Biological Filtration - Using Pre-oxidants to Avoid Particle Removal Pitfalls


  • Erik Rosenfeldt, William Becker, James DeWolfe - Hazen and Sawyer

The use of biological filtration in the United States has increased dramatically in recent years, particularly in moderate to warmer climates where utilities often struggle with disinfection byproduct control (DBP), taste and odor events, and distribution system water quality issues. While biological filtration has many benefits, care must be taken to assure all treatment goals are met and public health is not compromised.

The most important purpose of filtration, biological or conventional, is to remove particles. Optimized filtration from a particle removal perspective is critical for preventing water-borne disease outbreaks from pathogens such as cryptosporidium or giardia. In the push to control DBPs, many utilities have converted to biological filtration by relocating the first point of chlorine addition to downstream of the filters. This can have a dramatic effect on filtered water particle counts.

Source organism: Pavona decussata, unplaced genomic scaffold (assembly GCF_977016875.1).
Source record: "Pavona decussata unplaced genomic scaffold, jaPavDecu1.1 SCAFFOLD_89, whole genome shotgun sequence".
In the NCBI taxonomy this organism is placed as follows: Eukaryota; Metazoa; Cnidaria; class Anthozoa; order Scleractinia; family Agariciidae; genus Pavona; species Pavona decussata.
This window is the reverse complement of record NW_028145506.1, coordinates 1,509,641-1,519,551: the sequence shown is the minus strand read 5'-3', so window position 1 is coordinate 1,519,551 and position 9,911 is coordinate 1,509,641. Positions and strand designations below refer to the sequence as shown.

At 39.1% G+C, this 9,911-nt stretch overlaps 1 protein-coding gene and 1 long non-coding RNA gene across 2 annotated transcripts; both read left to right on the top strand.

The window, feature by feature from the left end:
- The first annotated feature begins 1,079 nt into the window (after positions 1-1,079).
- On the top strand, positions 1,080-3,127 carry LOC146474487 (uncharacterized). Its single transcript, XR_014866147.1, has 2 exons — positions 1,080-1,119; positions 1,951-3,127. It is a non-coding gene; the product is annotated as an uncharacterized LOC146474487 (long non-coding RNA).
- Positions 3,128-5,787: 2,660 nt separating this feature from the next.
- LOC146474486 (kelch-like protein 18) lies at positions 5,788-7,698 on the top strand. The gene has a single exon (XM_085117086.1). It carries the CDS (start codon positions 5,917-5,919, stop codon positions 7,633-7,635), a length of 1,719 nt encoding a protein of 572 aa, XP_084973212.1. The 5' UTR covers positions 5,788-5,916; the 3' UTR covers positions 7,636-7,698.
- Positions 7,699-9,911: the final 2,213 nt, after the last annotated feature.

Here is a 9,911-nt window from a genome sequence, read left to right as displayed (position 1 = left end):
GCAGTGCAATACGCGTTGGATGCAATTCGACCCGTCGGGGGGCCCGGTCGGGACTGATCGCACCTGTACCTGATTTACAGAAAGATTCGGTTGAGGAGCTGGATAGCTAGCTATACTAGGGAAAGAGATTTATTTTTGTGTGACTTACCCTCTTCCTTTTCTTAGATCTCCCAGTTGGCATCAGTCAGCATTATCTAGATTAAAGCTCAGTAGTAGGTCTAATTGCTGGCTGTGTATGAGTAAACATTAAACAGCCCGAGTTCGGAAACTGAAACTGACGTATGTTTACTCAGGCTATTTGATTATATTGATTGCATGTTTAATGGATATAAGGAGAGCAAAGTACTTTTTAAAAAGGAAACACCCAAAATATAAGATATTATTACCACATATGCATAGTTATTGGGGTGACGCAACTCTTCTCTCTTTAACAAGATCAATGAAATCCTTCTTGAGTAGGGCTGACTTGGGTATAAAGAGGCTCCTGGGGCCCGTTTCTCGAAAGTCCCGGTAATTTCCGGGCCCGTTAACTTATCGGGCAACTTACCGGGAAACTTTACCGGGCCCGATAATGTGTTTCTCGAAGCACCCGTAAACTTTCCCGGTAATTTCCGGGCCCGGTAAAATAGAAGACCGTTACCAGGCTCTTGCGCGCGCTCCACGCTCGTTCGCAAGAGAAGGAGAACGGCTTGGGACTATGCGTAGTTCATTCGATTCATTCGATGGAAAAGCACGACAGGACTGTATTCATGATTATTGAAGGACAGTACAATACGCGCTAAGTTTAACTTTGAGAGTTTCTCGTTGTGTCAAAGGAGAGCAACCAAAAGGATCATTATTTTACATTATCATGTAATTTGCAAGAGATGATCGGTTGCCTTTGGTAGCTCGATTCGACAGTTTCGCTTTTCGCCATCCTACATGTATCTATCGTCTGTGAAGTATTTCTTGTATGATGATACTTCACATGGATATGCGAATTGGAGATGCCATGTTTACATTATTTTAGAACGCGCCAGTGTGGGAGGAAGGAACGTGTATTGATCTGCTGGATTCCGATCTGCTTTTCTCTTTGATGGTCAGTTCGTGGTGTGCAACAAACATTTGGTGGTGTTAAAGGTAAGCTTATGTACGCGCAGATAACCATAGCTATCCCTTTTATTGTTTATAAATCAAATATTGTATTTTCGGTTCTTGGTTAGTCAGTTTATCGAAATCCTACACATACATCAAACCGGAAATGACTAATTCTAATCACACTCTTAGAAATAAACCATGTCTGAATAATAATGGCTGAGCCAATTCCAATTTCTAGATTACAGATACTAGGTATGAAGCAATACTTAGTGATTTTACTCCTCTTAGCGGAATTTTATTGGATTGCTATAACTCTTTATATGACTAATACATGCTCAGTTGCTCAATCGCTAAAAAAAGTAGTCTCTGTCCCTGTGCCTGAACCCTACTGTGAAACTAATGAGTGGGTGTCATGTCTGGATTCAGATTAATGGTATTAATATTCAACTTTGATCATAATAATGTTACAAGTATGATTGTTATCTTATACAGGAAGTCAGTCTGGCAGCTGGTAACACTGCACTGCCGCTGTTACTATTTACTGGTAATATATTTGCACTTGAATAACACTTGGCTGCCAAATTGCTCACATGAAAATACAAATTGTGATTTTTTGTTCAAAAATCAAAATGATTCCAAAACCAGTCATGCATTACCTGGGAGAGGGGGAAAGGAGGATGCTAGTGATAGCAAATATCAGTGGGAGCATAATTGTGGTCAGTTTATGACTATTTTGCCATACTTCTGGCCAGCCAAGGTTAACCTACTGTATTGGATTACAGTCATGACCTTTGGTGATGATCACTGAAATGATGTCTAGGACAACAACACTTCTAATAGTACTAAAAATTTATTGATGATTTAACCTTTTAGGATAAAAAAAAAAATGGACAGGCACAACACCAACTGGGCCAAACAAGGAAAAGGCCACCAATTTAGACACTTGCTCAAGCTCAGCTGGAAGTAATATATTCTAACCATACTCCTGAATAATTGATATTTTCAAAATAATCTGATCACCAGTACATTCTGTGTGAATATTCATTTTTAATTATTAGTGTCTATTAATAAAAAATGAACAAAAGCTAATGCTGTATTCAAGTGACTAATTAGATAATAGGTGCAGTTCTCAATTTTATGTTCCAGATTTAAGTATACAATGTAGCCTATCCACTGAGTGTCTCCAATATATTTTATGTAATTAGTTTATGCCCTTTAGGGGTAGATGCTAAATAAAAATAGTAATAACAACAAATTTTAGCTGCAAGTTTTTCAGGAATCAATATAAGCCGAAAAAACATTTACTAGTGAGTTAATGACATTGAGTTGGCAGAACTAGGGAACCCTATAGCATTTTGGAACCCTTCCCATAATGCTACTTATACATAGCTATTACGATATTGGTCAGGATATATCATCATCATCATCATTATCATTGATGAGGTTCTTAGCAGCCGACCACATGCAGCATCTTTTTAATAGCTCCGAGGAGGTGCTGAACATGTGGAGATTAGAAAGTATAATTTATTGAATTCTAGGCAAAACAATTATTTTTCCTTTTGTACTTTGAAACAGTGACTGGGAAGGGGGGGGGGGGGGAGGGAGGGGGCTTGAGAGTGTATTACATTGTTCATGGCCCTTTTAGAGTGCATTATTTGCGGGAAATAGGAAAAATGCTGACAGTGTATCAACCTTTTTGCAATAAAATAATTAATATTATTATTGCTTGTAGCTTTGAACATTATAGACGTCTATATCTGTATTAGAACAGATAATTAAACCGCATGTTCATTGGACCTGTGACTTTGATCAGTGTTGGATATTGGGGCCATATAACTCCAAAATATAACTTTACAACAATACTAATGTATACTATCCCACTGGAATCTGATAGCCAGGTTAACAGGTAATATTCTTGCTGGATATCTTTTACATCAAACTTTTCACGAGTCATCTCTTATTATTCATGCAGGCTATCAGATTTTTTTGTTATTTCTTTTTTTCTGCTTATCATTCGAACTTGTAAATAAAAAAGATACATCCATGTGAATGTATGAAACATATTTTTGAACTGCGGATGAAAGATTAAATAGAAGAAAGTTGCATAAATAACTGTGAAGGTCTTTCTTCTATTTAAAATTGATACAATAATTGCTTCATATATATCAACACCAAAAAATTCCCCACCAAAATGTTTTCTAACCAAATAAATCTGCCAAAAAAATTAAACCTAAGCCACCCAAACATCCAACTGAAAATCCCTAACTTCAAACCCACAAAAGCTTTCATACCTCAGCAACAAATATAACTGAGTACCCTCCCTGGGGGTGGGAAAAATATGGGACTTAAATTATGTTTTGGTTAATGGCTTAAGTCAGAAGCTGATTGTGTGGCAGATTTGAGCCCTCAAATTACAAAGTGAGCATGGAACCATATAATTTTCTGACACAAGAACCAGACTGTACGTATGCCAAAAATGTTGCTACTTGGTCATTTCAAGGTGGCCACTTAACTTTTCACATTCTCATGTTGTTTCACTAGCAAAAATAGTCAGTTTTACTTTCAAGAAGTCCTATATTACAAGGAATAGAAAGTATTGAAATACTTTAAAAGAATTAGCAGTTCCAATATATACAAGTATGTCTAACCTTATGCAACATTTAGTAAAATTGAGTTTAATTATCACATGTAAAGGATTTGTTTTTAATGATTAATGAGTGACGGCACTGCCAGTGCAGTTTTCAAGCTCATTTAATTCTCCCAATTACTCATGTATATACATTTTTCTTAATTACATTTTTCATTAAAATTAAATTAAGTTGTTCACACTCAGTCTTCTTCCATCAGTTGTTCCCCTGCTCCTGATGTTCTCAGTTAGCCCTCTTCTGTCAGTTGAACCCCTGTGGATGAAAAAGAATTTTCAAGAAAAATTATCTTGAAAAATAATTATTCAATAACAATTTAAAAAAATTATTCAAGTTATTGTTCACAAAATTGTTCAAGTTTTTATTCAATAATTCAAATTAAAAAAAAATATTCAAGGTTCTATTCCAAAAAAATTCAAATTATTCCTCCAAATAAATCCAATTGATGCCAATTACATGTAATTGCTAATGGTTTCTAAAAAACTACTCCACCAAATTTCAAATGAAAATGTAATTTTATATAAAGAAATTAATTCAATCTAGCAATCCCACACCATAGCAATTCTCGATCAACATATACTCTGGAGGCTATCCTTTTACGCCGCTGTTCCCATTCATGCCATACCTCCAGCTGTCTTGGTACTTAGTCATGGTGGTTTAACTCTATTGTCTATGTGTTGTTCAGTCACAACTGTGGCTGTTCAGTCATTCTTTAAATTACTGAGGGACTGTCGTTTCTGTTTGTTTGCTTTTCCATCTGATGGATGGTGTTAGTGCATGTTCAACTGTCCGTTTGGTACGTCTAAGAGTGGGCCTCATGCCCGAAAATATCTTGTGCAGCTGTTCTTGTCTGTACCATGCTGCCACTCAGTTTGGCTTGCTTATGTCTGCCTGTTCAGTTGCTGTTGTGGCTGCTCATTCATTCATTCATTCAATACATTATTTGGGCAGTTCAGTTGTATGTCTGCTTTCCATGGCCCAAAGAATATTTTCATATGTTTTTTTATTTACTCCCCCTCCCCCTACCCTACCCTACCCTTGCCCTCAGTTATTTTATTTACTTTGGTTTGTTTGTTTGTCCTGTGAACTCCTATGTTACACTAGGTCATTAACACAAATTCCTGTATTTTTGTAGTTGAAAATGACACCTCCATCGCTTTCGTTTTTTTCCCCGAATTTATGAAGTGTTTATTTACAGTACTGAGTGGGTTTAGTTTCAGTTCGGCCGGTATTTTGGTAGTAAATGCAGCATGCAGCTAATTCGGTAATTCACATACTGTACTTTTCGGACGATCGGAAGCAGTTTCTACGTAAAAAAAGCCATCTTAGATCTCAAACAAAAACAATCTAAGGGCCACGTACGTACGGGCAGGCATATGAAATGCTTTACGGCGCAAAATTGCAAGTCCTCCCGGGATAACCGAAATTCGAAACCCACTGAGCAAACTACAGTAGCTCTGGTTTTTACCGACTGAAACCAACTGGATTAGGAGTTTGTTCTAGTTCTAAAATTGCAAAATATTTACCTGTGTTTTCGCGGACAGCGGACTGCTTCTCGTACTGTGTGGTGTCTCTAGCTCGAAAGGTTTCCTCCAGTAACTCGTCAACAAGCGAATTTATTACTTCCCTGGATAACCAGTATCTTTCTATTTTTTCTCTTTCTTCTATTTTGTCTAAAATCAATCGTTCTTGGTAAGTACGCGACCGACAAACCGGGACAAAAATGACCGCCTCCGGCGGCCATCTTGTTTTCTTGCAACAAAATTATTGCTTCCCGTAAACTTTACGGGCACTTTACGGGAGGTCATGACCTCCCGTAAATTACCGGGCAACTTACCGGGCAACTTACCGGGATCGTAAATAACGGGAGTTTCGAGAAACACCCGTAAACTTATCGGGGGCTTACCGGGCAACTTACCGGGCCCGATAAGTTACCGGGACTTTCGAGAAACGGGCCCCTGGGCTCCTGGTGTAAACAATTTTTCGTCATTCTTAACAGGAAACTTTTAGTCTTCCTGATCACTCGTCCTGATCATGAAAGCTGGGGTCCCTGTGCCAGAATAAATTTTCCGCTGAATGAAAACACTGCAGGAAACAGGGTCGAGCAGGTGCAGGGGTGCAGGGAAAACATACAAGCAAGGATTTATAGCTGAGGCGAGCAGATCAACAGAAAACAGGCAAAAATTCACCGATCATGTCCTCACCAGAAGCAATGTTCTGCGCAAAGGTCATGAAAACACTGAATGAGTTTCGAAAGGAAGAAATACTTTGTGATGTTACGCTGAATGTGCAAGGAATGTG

The purpose of this paper is to present results from pilot and full-scale experiments conducted to evaluate the impact of pre-filter oxidation on filtered water turbidity, particle counts, and head loss development. Chlorine, chlorine dioxide, permanganate, and ozone were evaluated as pre-filter oxidants. The results were quite dramatic – all oxidants were found to significantly reduce filtered water particle counts by as much as an order of magnitude compared to the “no preoxidant” case when applied prior to filtration, even when filtered water turbidity was below 0.1 ntu. This suggests that great care should be taken in designing filters that operate in a biological mode such that particle removal is optimized. The paper will conclude with guidance and recommendations to utilities regarding pre- and intermediate disinfection/oxidation, filter media design, and optimization strategies for biological filters.

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